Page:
As medical workers in New York faced a harrowing shortage of personal protective equipment in their fight against the new coronavirus, Columbia engineers — and librarians — met the emergency head-on.
In March, Madiha Choksi ’19GSAS, a research and learning technologies librarian at Columbia University Libraries, began producing protective face shields using the libraries’ 3D printer and a model by Budmen Industries, a 3D-printer company in upstate New York. Within days, Choksi and Alexander Gil Fuentes, a librarian of digital scholarship, formed a consortium of local 3D-printing companies and volunteers to crank out and deliver thousands of shields per day.
At the same time, at Columbia Engineering, students, faculty, and technical staff designed their own face shields with an emphasis on production speed and affordability, then manufactured them in the Columbia Makerspace. Teaming up with CUIMC, which tested and approved the prototypes, the school stepped up production to turn out fifty thousand shields daily for New York hospitals.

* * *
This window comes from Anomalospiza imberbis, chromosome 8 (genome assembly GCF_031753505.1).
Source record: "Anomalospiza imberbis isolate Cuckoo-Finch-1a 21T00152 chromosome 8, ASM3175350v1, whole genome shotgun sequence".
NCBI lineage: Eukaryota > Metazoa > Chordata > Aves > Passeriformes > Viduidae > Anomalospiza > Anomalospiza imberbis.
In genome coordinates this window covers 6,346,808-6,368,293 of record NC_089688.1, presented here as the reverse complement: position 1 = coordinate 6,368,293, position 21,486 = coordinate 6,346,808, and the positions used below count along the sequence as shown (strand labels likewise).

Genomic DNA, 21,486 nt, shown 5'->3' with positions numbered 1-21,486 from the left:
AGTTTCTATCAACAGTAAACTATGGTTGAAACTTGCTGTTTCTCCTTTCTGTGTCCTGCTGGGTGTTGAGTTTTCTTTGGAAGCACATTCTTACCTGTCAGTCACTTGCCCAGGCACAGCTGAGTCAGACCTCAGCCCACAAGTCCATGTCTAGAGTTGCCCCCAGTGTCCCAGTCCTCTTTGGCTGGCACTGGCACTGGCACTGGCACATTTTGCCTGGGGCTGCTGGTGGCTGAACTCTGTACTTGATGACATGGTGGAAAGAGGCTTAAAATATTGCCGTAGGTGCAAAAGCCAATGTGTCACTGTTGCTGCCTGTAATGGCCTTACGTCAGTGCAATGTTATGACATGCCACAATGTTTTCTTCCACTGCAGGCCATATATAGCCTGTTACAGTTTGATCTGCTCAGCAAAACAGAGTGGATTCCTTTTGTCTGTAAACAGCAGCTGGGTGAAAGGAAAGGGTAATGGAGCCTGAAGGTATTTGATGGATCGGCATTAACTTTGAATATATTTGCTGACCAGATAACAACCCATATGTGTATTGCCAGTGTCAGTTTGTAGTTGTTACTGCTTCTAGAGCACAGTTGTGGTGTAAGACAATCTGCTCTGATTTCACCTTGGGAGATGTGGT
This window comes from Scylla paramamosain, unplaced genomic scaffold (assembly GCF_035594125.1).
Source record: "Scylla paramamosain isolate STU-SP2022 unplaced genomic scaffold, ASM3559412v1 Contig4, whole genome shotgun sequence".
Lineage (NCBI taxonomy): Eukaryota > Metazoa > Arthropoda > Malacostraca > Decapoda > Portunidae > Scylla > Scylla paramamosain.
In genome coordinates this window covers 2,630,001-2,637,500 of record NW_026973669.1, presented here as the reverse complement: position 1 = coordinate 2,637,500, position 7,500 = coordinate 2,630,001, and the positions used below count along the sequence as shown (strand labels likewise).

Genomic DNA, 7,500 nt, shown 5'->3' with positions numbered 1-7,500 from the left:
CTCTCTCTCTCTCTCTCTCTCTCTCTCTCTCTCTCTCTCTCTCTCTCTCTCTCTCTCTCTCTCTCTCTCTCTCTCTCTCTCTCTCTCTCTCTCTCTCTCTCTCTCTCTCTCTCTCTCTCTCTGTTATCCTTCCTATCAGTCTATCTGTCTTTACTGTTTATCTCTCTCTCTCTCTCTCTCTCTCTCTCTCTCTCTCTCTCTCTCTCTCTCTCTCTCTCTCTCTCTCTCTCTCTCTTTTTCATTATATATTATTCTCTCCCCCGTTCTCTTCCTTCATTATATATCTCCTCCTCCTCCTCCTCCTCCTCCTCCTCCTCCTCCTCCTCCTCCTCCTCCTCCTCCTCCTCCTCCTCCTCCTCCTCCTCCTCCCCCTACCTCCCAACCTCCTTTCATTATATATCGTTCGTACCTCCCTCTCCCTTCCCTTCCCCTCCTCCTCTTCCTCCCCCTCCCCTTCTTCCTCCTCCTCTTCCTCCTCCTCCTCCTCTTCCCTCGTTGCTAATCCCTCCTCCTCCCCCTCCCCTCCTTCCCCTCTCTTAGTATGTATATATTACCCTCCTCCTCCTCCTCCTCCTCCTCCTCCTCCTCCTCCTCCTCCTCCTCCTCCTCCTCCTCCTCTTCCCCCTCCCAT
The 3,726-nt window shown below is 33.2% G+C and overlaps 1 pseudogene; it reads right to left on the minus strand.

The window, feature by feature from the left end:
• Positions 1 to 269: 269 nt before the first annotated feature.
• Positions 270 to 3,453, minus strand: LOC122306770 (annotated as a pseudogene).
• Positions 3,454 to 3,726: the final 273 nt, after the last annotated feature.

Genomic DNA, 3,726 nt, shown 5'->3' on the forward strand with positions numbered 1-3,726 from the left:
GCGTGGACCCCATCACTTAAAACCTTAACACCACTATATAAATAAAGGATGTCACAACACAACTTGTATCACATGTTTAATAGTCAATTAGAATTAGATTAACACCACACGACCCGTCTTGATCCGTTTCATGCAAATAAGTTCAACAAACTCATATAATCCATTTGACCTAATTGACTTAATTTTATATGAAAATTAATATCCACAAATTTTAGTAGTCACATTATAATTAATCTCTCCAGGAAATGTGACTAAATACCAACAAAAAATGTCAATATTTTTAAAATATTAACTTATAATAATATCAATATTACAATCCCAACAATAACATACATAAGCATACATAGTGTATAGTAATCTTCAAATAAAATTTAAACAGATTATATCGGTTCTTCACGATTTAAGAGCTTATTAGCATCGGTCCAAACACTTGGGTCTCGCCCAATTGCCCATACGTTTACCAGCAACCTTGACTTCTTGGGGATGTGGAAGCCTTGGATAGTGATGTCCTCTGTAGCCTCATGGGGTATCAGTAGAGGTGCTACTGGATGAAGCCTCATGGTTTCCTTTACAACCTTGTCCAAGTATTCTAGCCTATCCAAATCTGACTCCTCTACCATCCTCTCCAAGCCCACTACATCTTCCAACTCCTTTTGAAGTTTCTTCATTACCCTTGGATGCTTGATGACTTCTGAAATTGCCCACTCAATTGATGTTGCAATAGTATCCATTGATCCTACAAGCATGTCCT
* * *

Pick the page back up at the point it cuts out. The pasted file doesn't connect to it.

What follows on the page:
“If back in early March anyone had suggested that we would be designing and mass-producing a product in just a week — or even at all — we would have said a clear no,” said engineering dean Mary Boyce. “But desperate times call for extraordinary measures.”
This article appears in the Spring/Summer 2020 print edition of Columbia Magazine with the title "Rapid Response."